Professor Sahota came to Vanderbilt University as a Visiting Assistant Professor of Economics in the Graduate Program in Economic Development (GPED) in the summer of 1964. He spent the next 24 years at Vanderbilt, becoming associate professor in 1967 and full professor in 1970. In the mid-1960s, after joining the Vanderbilt Economics Department, he traveled to Sao Paulo, Brazil with other Economics faculty including Andrea Maneschi, Bill Thweatt, Werner Baer and Doug Graham to set up a Master’s program in economics at the University of Sao Paulo. This program became one of Vanderbilt’s best known foreign programs and continues to thrive today as a domestic program which now offers the Ph.D. degree as well.  READ THE FULL BIO HERE


GEORGE W. STOCKING (1892-1975)
Professor of Economics, Emeritus

George W. Stocking Sr. was an American economist who was one of the pioneers of industrial organization and an early writer on international cartels. After completing a Ph.D. degree from Columbia University in 1925, he was professor of economics at the University of Texas at Austin from 1926 to 1947. During 1933-1943 he held several positions with the federal government, including the Antitrust Division of the U.S. Department of Justice, where he advised Attorney General Thurman Arnold. He founded and was professor and chair of the Department of Economics at Vanderbilt University in 1947, where he remained from 1947 to 1963. He was elected President of the Southern Economic Association in 1952, and of the American Economic Association in 1958. Stocking was a pioneering economist of industrial organization. Stocking’s most enduring research was published in three volumes: Cartels in Action (1946), Cartels or Competition? (1948), and Monopoly and Free Enterprise (1951). The first two volumes were seminal works in the field of empirical studies of price-fixing cartels; in them Stocking synthesized lavish quantitative and qualitative data on international cartels in eight markets that demonstrated their internal mechanisms, pervasiveness in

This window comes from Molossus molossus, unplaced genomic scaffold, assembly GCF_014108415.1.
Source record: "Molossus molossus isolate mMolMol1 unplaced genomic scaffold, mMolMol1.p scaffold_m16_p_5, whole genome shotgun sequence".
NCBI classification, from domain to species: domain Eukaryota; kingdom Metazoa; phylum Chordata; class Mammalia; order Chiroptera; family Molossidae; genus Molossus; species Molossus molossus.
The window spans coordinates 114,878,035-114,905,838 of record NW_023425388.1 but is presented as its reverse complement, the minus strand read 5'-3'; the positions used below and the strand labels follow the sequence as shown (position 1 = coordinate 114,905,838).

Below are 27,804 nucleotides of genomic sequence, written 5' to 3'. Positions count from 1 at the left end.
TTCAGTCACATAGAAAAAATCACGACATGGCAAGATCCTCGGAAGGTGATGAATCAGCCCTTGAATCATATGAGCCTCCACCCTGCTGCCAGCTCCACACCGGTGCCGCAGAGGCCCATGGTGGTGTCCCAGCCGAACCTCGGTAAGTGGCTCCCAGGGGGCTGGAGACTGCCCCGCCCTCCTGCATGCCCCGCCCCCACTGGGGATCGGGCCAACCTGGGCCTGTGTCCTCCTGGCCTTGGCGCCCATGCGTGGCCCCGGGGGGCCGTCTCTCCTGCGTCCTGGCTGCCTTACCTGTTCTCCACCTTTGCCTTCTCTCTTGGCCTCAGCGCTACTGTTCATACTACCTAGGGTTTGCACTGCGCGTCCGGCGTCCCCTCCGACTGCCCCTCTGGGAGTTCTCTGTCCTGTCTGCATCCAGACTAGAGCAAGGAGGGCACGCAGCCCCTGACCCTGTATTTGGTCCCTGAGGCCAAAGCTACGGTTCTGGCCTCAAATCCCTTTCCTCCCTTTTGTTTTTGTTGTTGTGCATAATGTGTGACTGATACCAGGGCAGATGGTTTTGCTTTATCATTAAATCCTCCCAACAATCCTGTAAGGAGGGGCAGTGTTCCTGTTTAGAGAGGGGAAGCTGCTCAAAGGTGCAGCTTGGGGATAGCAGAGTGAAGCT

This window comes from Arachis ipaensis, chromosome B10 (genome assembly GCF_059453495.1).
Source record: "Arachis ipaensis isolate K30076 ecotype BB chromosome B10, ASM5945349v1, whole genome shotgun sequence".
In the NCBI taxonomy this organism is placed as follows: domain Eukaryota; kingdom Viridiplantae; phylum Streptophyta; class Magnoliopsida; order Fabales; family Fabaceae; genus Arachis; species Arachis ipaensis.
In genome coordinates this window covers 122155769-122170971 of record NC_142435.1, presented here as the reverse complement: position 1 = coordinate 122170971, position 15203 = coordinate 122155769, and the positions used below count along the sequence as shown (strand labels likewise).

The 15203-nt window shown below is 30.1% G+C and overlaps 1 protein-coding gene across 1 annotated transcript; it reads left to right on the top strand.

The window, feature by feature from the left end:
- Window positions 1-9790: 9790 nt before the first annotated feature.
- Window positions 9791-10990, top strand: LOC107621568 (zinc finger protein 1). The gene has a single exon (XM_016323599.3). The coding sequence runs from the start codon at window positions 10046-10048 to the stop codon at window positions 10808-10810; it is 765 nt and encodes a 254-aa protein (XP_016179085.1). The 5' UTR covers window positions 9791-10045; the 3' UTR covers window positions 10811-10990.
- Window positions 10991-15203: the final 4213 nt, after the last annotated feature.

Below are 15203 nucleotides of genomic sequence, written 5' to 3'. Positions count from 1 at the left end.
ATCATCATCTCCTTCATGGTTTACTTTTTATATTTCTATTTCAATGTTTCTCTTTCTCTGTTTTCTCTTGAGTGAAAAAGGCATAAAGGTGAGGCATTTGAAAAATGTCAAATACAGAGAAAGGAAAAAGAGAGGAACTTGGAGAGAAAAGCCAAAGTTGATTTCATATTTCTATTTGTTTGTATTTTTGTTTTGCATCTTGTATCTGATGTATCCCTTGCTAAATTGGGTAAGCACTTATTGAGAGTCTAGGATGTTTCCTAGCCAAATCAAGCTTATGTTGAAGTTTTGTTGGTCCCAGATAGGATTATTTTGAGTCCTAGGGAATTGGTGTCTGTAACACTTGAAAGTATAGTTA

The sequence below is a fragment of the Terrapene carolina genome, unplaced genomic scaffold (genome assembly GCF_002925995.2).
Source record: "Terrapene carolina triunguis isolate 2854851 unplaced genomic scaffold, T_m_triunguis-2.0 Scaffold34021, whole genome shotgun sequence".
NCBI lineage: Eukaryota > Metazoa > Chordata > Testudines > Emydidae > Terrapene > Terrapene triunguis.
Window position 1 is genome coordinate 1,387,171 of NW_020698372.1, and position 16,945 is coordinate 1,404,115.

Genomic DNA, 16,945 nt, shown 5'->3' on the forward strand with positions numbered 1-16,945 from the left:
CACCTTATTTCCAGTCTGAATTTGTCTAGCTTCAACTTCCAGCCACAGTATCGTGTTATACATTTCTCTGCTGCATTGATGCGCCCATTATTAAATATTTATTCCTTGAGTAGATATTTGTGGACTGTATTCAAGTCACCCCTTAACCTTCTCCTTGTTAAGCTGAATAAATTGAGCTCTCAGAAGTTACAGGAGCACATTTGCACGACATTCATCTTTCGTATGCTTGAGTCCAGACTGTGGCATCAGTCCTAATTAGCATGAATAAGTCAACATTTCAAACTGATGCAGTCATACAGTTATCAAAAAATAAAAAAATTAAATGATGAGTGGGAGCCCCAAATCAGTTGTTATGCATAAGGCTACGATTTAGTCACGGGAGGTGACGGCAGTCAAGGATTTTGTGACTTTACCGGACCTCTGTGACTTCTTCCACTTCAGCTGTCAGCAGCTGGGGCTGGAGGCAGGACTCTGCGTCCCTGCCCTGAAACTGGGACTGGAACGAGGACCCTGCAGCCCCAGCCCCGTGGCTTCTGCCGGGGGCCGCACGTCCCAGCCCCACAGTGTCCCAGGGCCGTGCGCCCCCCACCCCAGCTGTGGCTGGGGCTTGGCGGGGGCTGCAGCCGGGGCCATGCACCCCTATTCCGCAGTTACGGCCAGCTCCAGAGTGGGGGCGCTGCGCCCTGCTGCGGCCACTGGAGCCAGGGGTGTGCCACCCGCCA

the economy, and effects on industrial performance. The third volume addressed the problems of market power in
the U.S. economy and public policies to ensure the benefits of free enterprise. READ THE FULL BIO HERE. 

thweatt   thweatt

Professor of Economics, Emeritus

William Oliver Thweatt, Professor Emeritus of Economics, known to his colleagues as “Bill”, died on February 28, 2008, at the age of 86 after being ill for about a year. Bill was born in Brooklyn, New York, on June 4, 1921. He spent a difficult childhood since his father died in a car accident when he was six, and when he was ten, his mother died of tuberculosis. By then the Great Depression had started. Bill was shuttled among the households of relatives from New York to Alabama until he was 18, attending four high schools in three states. When World War Two broke out, Bill enlisted in the Navy’s V-12 program and was assigned to the Great Lakes Naval Training Station. Through the Officers’ Training Program, he began studying at Berea College, Kentucky, and the University of North Carolina. Thanks to the G.I. Bill, he completed his Bachelor of Science degree in Industrial Management in 1946 at UCLA, and stayed there to earn the M. A. degree in Economics in 1948.  READ THE FULL BIO HERE